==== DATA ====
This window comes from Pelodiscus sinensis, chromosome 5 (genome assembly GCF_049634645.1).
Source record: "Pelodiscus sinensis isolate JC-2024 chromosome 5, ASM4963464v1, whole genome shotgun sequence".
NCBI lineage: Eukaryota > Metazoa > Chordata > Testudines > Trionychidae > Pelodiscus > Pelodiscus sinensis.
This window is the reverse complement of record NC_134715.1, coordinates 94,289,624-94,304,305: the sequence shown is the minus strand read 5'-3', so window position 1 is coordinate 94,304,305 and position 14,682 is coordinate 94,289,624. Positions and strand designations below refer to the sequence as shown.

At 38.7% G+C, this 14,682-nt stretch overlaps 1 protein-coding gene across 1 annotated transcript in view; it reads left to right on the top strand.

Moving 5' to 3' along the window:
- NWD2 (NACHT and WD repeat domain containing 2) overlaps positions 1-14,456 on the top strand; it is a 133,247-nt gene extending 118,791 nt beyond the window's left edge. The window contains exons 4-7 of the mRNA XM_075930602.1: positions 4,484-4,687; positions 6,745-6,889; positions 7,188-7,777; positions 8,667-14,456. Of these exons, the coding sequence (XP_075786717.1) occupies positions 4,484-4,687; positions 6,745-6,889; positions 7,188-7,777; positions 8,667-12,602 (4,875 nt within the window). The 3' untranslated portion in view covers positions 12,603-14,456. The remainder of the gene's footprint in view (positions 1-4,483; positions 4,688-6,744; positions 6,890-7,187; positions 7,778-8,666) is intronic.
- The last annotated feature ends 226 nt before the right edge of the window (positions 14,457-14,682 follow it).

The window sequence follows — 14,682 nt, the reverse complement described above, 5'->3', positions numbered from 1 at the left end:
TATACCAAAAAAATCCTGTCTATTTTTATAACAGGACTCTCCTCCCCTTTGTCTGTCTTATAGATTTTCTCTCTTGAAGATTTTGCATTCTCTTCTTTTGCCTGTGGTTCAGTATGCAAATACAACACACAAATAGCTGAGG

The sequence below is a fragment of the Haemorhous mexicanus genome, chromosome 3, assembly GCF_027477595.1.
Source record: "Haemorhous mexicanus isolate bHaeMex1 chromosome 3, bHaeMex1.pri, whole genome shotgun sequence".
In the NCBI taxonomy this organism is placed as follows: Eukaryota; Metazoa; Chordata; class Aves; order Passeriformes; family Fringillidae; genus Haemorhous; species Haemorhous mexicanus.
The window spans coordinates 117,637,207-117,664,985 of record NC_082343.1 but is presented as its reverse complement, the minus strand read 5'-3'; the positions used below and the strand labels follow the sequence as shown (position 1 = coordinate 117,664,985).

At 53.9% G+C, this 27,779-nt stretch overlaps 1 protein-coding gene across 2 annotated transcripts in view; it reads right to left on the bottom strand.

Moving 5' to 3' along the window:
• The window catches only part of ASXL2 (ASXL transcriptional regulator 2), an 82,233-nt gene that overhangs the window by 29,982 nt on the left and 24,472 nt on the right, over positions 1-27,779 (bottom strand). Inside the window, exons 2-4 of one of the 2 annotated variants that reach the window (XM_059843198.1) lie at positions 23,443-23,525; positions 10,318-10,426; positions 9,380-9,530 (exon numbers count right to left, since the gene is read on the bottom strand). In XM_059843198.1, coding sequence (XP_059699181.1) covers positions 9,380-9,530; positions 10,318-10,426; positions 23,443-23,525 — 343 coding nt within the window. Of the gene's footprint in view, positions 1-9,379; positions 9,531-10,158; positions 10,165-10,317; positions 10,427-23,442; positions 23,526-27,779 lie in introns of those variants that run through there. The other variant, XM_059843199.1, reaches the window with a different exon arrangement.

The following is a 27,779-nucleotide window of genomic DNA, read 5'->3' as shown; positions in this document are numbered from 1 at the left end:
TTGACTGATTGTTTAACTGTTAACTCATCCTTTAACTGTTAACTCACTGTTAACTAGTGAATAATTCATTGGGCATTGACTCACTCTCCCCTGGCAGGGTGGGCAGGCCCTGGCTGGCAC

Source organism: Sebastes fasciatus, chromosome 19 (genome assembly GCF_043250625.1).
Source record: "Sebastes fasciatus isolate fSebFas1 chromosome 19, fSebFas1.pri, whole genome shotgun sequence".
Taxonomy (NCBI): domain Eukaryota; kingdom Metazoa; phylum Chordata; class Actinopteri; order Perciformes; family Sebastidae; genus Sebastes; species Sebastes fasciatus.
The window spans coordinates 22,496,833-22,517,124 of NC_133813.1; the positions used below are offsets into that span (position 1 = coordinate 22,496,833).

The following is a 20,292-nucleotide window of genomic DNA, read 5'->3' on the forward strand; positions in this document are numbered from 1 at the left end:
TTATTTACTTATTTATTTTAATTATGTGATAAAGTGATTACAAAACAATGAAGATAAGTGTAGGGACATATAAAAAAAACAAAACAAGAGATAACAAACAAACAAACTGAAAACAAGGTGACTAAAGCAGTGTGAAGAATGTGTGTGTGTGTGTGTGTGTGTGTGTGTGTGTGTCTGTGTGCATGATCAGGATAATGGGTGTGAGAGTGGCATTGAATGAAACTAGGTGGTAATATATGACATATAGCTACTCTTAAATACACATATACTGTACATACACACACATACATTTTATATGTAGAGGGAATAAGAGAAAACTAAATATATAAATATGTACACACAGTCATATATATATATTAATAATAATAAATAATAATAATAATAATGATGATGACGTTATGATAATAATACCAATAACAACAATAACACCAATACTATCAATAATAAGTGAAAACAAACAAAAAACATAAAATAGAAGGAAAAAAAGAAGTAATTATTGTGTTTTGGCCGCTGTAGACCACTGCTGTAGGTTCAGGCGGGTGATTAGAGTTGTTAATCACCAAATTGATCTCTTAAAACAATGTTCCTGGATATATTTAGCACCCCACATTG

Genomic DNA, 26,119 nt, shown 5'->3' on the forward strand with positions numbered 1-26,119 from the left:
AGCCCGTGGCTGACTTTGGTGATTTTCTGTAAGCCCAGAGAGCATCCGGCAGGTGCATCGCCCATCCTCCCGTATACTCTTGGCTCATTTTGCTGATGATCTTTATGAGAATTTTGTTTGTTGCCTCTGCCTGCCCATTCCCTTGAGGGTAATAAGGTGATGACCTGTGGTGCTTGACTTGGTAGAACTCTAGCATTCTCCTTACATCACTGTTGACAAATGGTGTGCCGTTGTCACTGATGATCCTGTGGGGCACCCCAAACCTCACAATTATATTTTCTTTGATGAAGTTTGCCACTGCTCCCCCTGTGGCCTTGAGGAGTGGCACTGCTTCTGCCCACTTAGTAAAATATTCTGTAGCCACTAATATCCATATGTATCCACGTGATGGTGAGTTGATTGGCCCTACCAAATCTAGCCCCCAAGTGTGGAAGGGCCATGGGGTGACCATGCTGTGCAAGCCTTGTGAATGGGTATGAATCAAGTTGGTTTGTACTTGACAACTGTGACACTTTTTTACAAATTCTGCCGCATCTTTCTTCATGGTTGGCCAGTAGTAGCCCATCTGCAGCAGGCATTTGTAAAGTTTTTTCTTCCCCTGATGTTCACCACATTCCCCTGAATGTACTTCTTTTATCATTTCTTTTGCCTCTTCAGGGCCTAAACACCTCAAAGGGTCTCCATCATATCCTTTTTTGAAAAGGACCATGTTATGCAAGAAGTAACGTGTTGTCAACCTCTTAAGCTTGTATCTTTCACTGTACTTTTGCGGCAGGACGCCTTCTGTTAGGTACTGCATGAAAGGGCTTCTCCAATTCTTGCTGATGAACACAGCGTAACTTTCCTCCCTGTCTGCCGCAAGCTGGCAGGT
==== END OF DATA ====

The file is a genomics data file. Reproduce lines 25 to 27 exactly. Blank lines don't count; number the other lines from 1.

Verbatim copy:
TTATTTACTTATTTATTTTAATTATGTGATAAAGTGATTACAAAACAATGAAGATAAGTGTAGGGACATATAAAAAAAACAAAACAAGAGATAACAAACAAACAAACTGAAAACAAGGTGACTAAAGCAGTGTGAAGAATGTGTGTGTGTGTGTGTGTGTGTGTGTGTGTGTGTCTGTGTGCATGATCAGGATAATGGGTGTGAGAGTGGCATTGAATGAAACTAGGTGGTAATATATGACATATAGCTACTCTTAAATACACATATACTGTACATACACACACATACATTTTATATGTAGAGGGAATAAGAGAAAACTAAATATATAAATATGTACACACAGTCATATATATATATTAATAATAATAAATAATAATAATAATAATGATGATGACGTTATGATAATAATACCAATAACAACAATAACACCAATACTATCAATAATAAGTGAAAACAAACAAAAAACATAAAATAGAAGGAAAAAAAGAAGTAATTATTGTGTTTTGGCCGCTGTAGACCACTGCTGTAGGTTCAGGCGGGTGATTAGAGTTGTTAATCACCAAATTGATCTCTTAAAACAATGTTCCTGGATATATTTAGCACCCCACATTG

Genomic DNA, 26,119 nt, shown 5'->3' on the forward strand with positions numbered 1-26,119 from the left:
AGCCCGTGGCTGACTTTGGTGATTTTCTGTAAGCCCAGAGAGCATCCGGCAGGTGCATCGCCCATCCTCCCGTATACTCTTGGCTCATTTTGCTGATGATCTTTATGAGAATTTTGTTTGTTGCCTCTGCCTGCCCATTCCCTTGAGGGTAATAAGGTGATGACCTGTGGTGCTTGACTTGGTAGAACTCTAGCATTCTCCTTACATCACTGTTGACAAATGGTGTGCCGTTGTCACTGATGATCCTGTGGGGCACCCCAAACCTCACAATTATATTTTCTTTGATGAAGTTTGCCACTGCTCCCCCTGTGGCCTTGAGGAGTGGCACTGCTTCTGCCCACTTAGTAAAATATTCTGTAGCCACTAATATCCATATGTATCCACGTGATGGTGAGTTGATTGGCCCTACCAAATCTAGCCCCCAAGTGTGGAAGGGCCATGGGGTGACCATGCTGTGCAAGCCTTGTGAATGGGTATGAATCAAGTTGGTTTGTACTTGACAACTGTGACACTTTTTTACAAATTCTGCCGCATCTTTCTTCATGGTTGGCCAGTAGTAGCCCATCTGCAGCAGGCATTTGTAAAGTTTTTTCTTCCCCTGATGTTCACCACATTCCCCTGAATGTACTTCTTTTATCATTTCTTTTGCCTCTTCAGGGCCTAAACACCTCAAAGGGTCTCCATCATATCCTTTTTTGAAAAGGACCATGTTATGCAAGAAGTAACGTGTTGTCAACCTCTTAAGCTTGTATCTTTCACTGTACTTTTGCGGCAGGACGCCTTCTGTTAGGTACTGCATGAAAGGGCTTCTCCAATTCTTGCTGATGAACACAGCGTAACTTTCCTCCCTGTCTGCCGCAAGCTGGCAGGT